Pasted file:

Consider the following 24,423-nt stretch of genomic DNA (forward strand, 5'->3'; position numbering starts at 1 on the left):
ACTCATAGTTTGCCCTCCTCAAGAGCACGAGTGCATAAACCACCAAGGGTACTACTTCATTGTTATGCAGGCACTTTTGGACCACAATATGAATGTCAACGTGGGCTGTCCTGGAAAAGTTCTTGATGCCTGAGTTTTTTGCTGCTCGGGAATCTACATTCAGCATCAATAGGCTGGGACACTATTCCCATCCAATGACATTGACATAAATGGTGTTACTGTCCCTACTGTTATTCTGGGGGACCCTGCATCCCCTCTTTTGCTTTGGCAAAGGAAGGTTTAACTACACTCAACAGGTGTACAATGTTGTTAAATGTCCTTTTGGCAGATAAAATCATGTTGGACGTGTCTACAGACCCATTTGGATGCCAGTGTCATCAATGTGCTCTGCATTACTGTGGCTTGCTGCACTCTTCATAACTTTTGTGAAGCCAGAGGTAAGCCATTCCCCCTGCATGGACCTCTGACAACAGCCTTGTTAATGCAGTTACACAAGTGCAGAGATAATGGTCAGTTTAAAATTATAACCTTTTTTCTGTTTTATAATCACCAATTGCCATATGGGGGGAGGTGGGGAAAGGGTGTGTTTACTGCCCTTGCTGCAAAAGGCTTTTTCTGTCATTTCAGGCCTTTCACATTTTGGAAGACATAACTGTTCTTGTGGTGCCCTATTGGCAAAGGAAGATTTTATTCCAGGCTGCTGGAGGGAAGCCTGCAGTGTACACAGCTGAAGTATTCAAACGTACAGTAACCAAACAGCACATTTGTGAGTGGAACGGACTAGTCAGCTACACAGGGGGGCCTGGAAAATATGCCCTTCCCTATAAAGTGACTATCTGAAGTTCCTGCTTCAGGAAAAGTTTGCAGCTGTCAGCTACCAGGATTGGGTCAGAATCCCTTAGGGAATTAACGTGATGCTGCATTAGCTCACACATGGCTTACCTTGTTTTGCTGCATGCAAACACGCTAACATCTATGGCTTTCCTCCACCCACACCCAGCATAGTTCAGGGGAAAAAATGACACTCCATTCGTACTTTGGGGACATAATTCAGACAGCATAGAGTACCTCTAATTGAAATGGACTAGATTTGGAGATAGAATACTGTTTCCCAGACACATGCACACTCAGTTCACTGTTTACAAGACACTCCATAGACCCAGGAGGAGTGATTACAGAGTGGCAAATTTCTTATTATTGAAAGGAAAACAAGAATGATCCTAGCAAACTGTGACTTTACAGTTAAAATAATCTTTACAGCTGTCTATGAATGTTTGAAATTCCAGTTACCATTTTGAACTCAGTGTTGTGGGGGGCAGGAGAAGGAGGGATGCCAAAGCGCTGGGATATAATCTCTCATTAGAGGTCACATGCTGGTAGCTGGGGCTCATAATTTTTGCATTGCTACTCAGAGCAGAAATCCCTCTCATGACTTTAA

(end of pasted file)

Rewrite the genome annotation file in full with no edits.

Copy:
Consider the following 24,423-nt stretch of genomic DNA (forward strand, 5'->3'; position numbering starts at 1 on the left):
ACTCATAGTTTGCCCTCCTCAAGAGCACGAGTGCATAAACCACCAAGGGTACTACTTCATTGTTATGCAGGCACTTTTGGACCACAATATGAATGTCAACGTGGGCTGTCCTGGAAAAGTTCTTGATGCCTGAGTTTTTTGCTGCTCGGGAATCTACATTCAGCATCAATAGGCTGGGACACTATTCCCATCCAATGACATTGACATAAATGGTGTTACTGTCCCTACTGTTATTCTGGGGGACCCTGCATCCCCTCTTTTGCTTTGGCAAAGGAAGGTTTAACTACACTCAACAGGTGTACAATGTTGTTAAATGTCCTTTTGGCAGATAAAATCATGTTGGACGTGTCTACAGACCCATTTGGATGCCAGTGTCATCAATGTGCTCTGCATTACTGTGGCTTGCTGCACTCTTCATAACTTTTGTGAAGCCAGAGGTAAGCCATTCCCCCTGCATGGACCTCTGACAACAGCCTTGTTAATGCAGTTACACAAGTGCAGAGATAATGGTCAGTTTAAAATTATAACCTTTTTTCTGTTTTATAATCACCAATTGCCATATGGGGGGAGGTGGGGAAAGGGTGTGTTTACTGCCCTTGCTGCAAAAGGCTTTTTCTGTCATTTCAGGCCTTTCACATTTTGGAAGACATAACTGTTCTTGTGGTGCCCTATTGGCAAAGGAAGATTTTATTCCAGGCTGCTGGAGGGAAGCCTGCAGTGTACACAGCTGAAGTATTCAAACGTACAGTAACCAAACAGCACATTTGTGAGTGGAACGGACTAGTCAGCTACACAGGGGGGCCTGGAAAATATGCCCTTCCCTATAAAGTGACTATCTGAAGTTCCTGCTTCAGGAAAAGTTTGCAGCTGTCAGCTACCAGGATTGGGTCAGAATCCCTTAGGGAATTAACGTGATGCTGCATTAGCTCACACATGGCTTACCTTGTTTTGCTGCATGCAAACACGCTAACATCTATGGCTTTCCTCCACCCACACCCAGCATAGTTCAGGGGAAAAAATGACACTCCATTCGTACTTTGGGGACATAATTCAGACAGCATAGAGTACCTCTAATTGAAATGGACTAGATTTGGAGATAGAATACTGTTTCCCAGACACATGCACACTCAGTTCACTGTTTACAAGACACTCCATAGACCCAGGAGGAGTGATTACAGAGTGGCAAATTTCTTATTATTGAAAGGAAAACAAGAATGATCCTAGCAAACTGTGACTTTACAGTTAAAATAATCTTTACAGCTGTCTATGAATGTTTGAAATTCCAGTTACCATTTTGAACTCAGTGTTGTGGGGGGCAGGAGAAGGAGGGATGCCAAAGCGCTGGGATATAATCTCTCATTAGAGGTCACATGCTGGTAGCTGGGGCTCATAATTTTTGCATTGCTACTCAGAGCAGAAATCCCTCTCATGACTTTAA